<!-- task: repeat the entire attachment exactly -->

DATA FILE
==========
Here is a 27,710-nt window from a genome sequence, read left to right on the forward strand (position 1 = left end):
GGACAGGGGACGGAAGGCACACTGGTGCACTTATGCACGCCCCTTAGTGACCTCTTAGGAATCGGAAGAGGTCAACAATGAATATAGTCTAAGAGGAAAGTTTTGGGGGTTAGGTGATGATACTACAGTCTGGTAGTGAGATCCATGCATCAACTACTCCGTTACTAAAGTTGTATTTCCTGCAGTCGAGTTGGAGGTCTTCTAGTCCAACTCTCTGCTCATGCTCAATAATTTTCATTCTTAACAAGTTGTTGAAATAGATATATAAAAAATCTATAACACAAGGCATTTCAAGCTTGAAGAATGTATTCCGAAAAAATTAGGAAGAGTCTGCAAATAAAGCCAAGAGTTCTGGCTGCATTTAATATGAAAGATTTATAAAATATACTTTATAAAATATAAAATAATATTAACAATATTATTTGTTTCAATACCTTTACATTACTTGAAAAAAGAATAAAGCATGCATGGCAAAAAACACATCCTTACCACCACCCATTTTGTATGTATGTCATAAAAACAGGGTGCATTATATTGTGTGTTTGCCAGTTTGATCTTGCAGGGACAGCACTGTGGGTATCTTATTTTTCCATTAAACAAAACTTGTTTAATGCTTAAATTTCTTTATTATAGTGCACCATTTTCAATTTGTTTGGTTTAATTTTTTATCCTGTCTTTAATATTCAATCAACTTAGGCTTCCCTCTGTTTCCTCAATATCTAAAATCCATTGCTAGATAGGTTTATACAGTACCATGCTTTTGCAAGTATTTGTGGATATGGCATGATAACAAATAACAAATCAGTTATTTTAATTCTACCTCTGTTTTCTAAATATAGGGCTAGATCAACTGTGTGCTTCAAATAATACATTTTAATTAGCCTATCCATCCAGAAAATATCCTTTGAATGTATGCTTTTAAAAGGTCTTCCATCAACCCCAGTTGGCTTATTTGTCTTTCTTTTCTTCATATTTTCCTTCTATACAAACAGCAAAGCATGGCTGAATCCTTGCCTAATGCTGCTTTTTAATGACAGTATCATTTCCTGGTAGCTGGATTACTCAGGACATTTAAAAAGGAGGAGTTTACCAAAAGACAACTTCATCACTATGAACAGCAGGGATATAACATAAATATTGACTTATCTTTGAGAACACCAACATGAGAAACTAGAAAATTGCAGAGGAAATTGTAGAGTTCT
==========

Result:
Here is a 27,710-nt window from a genome sequence, read left to right on the forward strand (position 1 = left end):
GGACAGGGGACGGAAGGCACACTGGTGCACTTATGCACGCCCCTTAGTGACCTCTTAGGAATCGGAAGAGGTCAACAATGAATATAGTCTAAGAGGAAAGTTTTGGGGGTTAGGTGATGATACTACAGTCTGGTAGTGAGATCCATGCATCAACTACTCCGTTACTAAAGTTGTATTTCCTGCAGTCGAGTTGGAGGTCTTCTAGTCCAACTCTCTGCTCATGCTCAATAATTTTCATTCTTAACAAGTTGTTGAAATAGATATATAAAAAATCTATAACACAAGGCATTTCAAGCTTGAAGAATGTATTCCGAAAAAATTAGGAAGAGTCTGCAAATAAAGCCAAGAGTTCTGGCTGCATTTAATATGAAAGATTTATAAAATATACTTTATAAAATATAAAATAATATTAACAATATTATTTGTTTCAATACCTTTACATTACTTGAAAAAAGAATAAAGCATGCATGGCAAAAAACACATCCTTACCACCACCCATTTTGTATGTATGTCATAAAAACAGGGTGCATTATATTGTGTGTTTGCCAGTTTGATCTTGCAGGGACAGCACTGTGGGTATCTTATTTTTCCATTAAACAAAACTTGTTTAATGCTTAAATTTCTTTATTATAGTGCACCATTTTCAATTTGTTTGGTTTAATTTTTTATCCTGTCTTTAATATTCAATCAACTTAGGCTTCCCTCTGTTTCCTCAATATCTAAAATCCATTGCTAGATAGGTTTATACAGTACCATGCTTTTGCAAGTATTTGTGGATATGGCATGATAACAAATAACAAATCAGTTATTTTAATTCTACCTCTGTTTTCTAAATATAGGGCTAGATCAACTGTGTGCTTCAAATAATACATTTTAATTAGCCTATCCATCCAGAAAATATCCTTTGAATGTATGCTTTTAAAAGGTCTTCCATCAACCCCAGTTGGCTTATTTGTCTTTCTTTTCTTCATATTTTCCTTCTATACAAACAGCAAAGCATGGCTGAATCCTTGCCTAATGCTGCTTTTTAATGACAGTATCATTTCCTGGTAGCTGGATTACTCAGGACATTTAAAAAGGAGGAGTTTACCAAAAGACAACTTCATCACTATGAACAGCAGGGATATAACATAAATATTGACTTATCTTTGAGAACACCAACATGAGAAACTAGAAAATTGCAGAGGAAATTGTAGAGTTCT